We moved into our home in 2001. It was the third move in our then 9 year marriage, so I didn’t look much beyond a few years. So now as we start our thirteenth year in the same home, I am struck by how much stuff we have. When you move frequently, and if you are like me and just detest the chores of packing and unpacking, you tend to purge. When you can tuck stuff in a closet for 13 years and forget about it, you realize at some point that you are one cool whip container short of being invited to film an episode of “Hoarders!’
So how do we find ourselves with too much stuff? I think our American society is rife with messages of excess and enticements of the next best thing. My drawer full of awesome hair products is evidence of that (and I’m not even having a good hair day as I type this). In addition to our visual and audio bombardment of reminders of how incomplete our life is now without (fill in the blank here), we measure our life’s successes through the eyes of currency. As our daughter is ending her high school career, everyone has advice about what she should choose as her college major so she can graduate and make $xx,xxx salary right away. We look with envy on those who have “more” than we have – more money, more square footage in their home, more vacations, more fun = better life! Heck, we are even envious about people’s faith!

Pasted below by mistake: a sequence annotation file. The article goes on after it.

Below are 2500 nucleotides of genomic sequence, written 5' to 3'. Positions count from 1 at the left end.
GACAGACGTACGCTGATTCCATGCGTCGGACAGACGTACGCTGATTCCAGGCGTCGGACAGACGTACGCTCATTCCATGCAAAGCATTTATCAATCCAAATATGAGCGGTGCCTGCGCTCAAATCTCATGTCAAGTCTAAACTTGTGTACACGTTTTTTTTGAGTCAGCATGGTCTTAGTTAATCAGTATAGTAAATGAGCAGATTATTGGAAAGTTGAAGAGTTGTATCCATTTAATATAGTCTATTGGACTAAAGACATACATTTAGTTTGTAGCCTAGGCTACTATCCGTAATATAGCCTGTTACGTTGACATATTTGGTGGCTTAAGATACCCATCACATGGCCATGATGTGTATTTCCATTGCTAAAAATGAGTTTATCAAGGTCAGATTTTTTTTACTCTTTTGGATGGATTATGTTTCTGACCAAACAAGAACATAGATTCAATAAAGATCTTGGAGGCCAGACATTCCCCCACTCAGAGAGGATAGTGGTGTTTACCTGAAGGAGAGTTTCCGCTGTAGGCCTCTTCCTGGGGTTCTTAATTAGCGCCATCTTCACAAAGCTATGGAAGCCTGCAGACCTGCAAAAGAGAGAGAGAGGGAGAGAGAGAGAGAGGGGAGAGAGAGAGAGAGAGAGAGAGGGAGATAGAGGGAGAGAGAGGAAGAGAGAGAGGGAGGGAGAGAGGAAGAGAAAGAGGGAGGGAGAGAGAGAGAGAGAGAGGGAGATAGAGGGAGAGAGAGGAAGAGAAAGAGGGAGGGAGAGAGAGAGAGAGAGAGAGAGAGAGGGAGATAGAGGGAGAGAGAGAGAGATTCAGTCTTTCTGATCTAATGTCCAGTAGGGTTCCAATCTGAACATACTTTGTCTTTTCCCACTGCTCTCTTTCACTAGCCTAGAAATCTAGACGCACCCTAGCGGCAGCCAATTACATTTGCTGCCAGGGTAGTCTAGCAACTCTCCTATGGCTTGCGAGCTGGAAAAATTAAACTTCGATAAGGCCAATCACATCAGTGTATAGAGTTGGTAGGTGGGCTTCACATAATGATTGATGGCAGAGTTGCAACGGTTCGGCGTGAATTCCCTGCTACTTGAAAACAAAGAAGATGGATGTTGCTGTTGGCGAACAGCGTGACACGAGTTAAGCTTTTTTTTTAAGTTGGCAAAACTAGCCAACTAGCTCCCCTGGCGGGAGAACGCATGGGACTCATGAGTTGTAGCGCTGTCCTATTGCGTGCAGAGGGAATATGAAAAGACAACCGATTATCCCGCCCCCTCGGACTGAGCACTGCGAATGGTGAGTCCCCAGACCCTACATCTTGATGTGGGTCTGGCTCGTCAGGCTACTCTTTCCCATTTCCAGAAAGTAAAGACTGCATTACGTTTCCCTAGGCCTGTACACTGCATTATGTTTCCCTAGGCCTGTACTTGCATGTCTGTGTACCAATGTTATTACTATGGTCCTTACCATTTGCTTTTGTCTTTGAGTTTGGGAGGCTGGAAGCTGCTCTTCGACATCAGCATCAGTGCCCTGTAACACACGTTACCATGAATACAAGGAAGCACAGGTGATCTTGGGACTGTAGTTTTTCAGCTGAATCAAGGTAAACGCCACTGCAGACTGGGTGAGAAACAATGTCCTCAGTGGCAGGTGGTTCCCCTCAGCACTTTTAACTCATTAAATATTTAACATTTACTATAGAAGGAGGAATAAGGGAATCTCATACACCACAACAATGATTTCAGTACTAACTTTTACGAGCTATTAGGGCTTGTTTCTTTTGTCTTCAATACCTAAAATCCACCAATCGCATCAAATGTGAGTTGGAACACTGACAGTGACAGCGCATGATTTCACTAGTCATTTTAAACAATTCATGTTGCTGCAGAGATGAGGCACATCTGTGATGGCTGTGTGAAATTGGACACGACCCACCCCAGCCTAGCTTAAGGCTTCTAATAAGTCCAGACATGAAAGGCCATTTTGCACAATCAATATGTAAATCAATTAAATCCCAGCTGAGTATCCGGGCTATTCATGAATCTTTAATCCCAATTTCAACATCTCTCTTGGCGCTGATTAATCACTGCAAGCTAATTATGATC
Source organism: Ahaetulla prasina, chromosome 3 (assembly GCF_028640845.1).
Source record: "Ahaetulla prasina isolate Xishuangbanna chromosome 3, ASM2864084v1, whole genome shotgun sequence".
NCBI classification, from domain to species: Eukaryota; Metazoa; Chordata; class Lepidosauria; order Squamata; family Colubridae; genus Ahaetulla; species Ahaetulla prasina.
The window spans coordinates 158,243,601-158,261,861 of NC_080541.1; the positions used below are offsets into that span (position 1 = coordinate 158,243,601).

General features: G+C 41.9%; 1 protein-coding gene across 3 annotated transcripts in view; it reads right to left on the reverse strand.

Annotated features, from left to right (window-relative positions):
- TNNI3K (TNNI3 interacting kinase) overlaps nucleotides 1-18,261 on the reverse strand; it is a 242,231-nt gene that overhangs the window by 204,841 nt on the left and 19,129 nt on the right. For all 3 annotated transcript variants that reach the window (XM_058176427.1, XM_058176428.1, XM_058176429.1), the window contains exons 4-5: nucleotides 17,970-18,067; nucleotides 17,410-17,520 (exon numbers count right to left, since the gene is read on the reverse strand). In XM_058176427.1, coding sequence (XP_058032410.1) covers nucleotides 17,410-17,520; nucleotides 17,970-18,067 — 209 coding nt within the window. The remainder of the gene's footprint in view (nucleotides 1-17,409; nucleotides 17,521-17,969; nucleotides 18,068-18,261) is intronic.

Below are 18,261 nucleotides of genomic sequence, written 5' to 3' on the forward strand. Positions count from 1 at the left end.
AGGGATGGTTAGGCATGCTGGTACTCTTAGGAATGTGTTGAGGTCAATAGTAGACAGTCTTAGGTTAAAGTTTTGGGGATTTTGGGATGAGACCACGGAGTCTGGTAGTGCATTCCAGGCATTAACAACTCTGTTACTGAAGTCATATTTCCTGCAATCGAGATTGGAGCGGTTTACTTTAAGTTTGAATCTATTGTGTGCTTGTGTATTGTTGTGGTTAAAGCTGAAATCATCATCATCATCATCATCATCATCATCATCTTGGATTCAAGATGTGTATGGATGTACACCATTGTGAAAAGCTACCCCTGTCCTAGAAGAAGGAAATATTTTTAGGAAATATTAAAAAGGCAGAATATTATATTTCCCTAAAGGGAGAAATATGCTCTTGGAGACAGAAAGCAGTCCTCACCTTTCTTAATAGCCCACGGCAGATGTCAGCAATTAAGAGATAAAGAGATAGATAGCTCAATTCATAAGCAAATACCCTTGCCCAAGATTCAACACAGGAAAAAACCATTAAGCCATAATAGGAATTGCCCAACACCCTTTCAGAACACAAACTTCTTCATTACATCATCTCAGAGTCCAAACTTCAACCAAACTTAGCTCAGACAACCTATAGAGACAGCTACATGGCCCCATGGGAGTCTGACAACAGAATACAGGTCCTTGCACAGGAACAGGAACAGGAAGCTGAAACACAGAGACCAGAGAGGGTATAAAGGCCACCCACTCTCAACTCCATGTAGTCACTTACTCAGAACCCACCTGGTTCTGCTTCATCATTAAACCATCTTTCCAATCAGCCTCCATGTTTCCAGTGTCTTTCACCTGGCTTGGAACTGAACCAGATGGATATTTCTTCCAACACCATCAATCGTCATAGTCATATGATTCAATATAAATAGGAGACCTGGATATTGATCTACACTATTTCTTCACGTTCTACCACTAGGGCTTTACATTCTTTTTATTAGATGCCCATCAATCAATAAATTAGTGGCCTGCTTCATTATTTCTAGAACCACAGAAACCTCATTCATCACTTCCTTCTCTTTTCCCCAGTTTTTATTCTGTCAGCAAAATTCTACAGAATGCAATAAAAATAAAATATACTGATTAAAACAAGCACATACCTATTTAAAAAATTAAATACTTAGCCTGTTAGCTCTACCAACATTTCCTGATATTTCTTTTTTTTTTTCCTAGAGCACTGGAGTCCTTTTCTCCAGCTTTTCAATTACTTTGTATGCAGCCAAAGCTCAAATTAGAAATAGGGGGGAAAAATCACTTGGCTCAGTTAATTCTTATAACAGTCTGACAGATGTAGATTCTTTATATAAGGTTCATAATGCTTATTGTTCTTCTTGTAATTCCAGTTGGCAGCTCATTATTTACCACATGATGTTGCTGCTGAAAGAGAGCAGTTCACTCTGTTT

Greed is not a nice word – it just doesn’t invoke a warm and fuzzy feeling when we think about the concept. But Jesus is pretty clear in his parable in this passage of Luke’s Gospel. What are we doing with all this stuff in our lives???? If we spent a third of the energy/money/time on our relationship with and service to our Lord, we would have lives that were richer in ways that “things” cannot make us. Oh, and don’t we already know that, yet still fall in the stuff trap anyway?
And we always seem to feel like what we have is just never enough. Americans in particular have terms like “rainy day fund” and “back up plan” in our everyday vocabulary, making us feel like we need more than we have, even though we may have all that we need. Last week’s post discussed the Lord’s Prayer as our format for communicating with God (https://paigehanks.wordpress.com/2013/07/) and Jesus teaches us specifically to say, “Give us this day, our daily bread,” as if we should live for what God provides us today, knowing that he will provide for us again tomorrow and the next day after that. Since we are such control freaks (ok, maybe it’s just me here) we think we better have a contingency plan just in case.